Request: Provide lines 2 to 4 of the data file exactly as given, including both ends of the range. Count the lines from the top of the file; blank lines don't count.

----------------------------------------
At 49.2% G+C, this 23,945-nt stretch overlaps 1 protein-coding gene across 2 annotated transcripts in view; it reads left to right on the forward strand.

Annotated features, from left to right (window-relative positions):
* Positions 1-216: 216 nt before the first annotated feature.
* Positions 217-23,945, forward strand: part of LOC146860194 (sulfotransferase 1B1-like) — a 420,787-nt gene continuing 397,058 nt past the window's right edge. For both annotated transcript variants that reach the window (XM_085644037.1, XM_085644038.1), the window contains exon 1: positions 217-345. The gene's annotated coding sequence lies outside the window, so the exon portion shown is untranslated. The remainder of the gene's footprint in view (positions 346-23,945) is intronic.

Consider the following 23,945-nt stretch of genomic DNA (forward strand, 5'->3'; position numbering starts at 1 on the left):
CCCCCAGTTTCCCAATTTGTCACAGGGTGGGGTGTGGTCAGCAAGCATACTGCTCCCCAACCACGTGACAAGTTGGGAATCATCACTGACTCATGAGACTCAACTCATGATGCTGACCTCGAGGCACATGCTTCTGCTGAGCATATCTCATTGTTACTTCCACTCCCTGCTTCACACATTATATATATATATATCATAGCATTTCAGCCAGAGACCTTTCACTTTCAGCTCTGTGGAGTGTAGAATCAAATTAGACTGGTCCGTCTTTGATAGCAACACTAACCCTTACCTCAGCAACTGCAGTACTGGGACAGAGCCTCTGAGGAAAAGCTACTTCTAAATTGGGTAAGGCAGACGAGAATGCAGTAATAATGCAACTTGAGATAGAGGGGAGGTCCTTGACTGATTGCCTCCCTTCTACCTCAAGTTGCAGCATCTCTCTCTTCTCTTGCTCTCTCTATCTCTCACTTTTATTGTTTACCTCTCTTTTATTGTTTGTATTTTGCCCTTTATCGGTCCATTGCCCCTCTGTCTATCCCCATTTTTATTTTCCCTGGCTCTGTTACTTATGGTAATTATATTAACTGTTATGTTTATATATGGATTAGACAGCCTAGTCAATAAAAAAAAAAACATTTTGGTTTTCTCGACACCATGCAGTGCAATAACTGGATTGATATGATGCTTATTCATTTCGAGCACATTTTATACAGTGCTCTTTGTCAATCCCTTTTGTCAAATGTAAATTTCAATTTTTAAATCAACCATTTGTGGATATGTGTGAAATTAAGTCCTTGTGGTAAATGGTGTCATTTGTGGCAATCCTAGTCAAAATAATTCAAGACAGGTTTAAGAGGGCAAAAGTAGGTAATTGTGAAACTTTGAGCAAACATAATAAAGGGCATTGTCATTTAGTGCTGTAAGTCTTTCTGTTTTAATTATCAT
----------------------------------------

Annotated features, from left to right (window-relative positions):
* Positions 1-216: 216 nt before the first annotated feature.
* Positions 217-23,945, forward strand: part of LOC146860194 (sulfotransferase 1B1-like) — a 420,787-nt gene continuing 397,058 nt past the window's right edge. For both annotated transcript variants that reach the window (XM_085644037.1, XM_085644038.1), the window contains exon 1: positions 217-345. The gene's annotated coding sequence lies outside the window, so the exon portion shown is untranslated. The remainder of the gene's footprint in view (positions 346-23,945) is intronic.